Senate Judiciary Committee Votes to Approve Amendments to the False Claims Act
The Situation: The Senate is set to consider a bipartisan bill, S. 2428, that would make substantive and procedural amendments to the False Claims Act ("FCA"). The Senate Judiciary Committee voted the bill out of conference on October 28, 2021, referring it to the Senate for vote.
The Potential Result: If passed, the proposed amendments would make a number of potentially harmful changes to the FCA. For example, S. 2428 would constrain the Department of Justice's right to dismiss FCA complaints filed by relators—raising constitutional as well as practical problems. It also threatens to undermine existing Supreme Court precedent on materiality and potentially ease the plaintiff's burden of proof in False Claims Act cases.
Looking Ahead: The proposed changes in S. 2428 represent bad policy and would result in numerous negative consequences for FCA litigants and the health care industry, as well as anyone who submits claims for government payment in general. The amendments would tilt FCA litigation even further in favor of the government and qui tam relators and increase the likelihood of frivolous lawsuits, while threatening to make it harder to dismiss frivolous or meritless cases.
In July 2021, a bipartisan group of senators introduced a bill, S. 2428, entitled the False Claims Amendments Act of 2021 ("S. 2428"), which proposed substantive and procedural amendments to the False Claims Act ("FCA"). After multiple revisions to the bill, members of the Senate Judiciary Committee voted it out of committee on October 28, 2021. S. 2428 will now be referred to the full Senate for vote. The version of the bill passed by the Committee eliminates highly objectionable burden-shifting language and retroactivity provisions, but nonetheless threatens to diminish defenses and ratchet up costs in an area that is already heavily tilted in favor of plaintiffs. If passed, S. 2428 would:
- Threaten to undermine Supreme Court precedent by constraining the fact finder's ability to make commonsense findings regarding the materiality of certain conditions of payment;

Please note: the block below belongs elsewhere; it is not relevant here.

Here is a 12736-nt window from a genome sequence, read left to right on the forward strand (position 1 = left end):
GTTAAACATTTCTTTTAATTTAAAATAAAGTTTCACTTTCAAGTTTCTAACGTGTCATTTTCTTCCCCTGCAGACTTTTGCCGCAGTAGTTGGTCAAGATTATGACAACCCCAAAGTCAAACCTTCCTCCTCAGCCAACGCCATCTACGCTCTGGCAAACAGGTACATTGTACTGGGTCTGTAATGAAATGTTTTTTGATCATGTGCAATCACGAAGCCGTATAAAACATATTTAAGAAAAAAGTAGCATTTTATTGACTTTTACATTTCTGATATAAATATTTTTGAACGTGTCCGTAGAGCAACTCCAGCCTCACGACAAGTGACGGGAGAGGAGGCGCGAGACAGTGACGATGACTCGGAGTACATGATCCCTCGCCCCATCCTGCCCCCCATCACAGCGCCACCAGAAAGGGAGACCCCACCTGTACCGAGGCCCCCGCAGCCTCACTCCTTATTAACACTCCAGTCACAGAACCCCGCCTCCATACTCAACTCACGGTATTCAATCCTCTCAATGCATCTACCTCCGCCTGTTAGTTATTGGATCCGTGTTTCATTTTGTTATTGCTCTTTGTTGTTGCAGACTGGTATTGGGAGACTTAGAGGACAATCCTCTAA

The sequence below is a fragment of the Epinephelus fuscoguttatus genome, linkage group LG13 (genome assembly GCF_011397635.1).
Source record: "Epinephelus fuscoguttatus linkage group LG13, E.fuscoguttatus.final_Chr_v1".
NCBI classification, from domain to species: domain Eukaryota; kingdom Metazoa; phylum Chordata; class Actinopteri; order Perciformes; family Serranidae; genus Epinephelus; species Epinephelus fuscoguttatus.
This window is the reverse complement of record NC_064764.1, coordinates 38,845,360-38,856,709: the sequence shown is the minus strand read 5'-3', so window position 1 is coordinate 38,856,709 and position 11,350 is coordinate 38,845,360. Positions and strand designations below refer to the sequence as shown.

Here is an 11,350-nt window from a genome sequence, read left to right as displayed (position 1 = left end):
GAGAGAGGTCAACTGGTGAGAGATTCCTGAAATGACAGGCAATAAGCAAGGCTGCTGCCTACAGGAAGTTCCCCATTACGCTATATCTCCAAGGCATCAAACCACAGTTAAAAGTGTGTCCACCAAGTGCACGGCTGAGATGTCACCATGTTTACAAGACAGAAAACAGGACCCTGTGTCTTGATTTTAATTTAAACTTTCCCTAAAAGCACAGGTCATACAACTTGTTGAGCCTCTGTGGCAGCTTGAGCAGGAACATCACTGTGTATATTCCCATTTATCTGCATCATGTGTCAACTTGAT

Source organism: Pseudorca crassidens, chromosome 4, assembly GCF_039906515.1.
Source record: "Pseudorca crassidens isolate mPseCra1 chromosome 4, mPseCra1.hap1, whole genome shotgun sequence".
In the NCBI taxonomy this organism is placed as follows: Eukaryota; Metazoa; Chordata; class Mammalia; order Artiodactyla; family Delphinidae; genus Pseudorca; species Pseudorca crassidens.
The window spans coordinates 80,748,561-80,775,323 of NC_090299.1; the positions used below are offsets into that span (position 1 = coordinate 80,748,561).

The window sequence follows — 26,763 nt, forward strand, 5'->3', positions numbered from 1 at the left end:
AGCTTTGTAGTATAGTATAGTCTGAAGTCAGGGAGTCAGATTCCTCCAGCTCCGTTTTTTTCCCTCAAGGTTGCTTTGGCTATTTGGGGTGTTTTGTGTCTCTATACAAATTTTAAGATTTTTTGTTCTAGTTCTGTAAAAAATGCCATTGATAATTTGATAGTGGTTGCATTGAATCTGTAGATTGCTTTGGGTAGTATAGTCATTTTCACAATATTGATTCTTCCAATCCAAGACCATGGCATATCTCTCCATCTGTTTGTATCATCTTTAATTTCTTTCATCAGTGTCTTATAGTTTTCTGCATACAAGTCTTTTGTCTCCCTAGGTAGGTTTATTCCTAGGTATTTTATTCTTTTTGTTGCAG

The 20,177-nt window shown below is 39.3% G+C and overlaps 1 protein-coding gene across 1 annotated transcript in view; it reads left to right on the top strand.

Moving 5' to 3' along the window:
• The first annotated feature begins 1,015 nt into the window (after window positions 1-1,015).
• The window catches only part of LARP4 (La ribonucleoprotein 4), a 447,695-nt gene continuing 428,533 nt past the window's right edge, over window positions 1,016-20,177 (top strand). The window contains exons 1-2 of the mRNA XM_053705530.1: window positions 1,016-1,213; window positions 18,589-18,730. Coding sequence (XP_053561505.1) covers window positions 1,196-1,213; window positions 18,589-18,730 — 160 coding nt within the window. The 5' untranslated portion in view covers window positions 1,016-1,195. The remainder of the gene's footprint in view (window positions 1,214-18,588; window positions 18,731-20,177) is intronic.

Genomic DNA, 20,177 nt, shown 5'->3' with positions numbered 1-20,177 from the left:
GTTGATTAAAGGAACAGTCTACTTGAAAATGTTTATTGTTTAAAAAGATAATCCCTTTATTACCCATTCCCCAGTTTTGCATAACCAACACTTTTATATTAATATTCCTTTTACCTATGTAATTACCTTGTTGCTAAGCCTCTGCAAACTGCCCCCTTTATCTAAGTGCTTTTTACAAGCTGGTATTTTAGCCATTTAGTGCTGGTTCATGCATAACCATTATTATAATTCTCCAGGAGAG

- Constrain the government's right to dismiss qui tam suits;
- Expand the scope of the FCA's whistleblower retaliation provision; and
- Shift discovery costs in qui tam cases that have been declined by the Department of Justice ("DOJ").
Background on the False Claims Act
The FCA prohibits the submission of false claims to the government for payment. Enacted during the Civil War in response to contractors who sold the Union Army faulty munitions and spoiled provisions, the FCA is now most widely used to combat health care fraud.
Notably, private citizens—known as "relators"—can bring FCA suits on the government's behalf. Such actions (known as "qui tam" suits) must be initially filed under seal, with the government then given the opportunity to investigate the allegations—and either to intervene in the action, to seek the action's dismissal, or to allow the relator to proceed on the government's behalf. To encourage relators to come forward, the relator is entitled to a 15-30% share of any financial recovery, which can include treble damages and mandatory penalties ranging from $11,665–$23,331 per claim (penalties are increased each year to account for inflation).
The financial incentives for relators, as well as the potential hefty penalties for defendants, can encourage the filing of meritless FCA suits in the hopes of a settlement. In 2018, because of rising concerns over qui tam complaints that lack substantial merit or interfere with agency priorities and prerogatives, the Department of Justice issued a memo—commonly called the Granston Memo—reminding DOJ of the government's ability to dismiss qui tam suits in certain circumstances. This memo remains in effect today. But the government has used its dismissal power sparingly in FCA cases.
Senate Bill 2428 Proposes Unfair and Unnecessary Changes
The Materiality Framework
A successful FCA claim must meet, among other things, a "rigorous" and "demanding" materiality standard as described by the Supreme Court in Universal Health Servs., Inc. v. United States ex rel. Escobar, 136 S. Ct. 1989 (2016). It is not enough simply to say that the government required compliance with a certain condition for payment. The facts must indicate that the government actually attaches weight to that requirement and relies on compliance with it. In Escobar, the Supreme Court set forth a non-exclusive list of factors for courts to consider in making materiality determinations, including, for example, evidence that the government continued paying certain claims even with knowledge of the facts.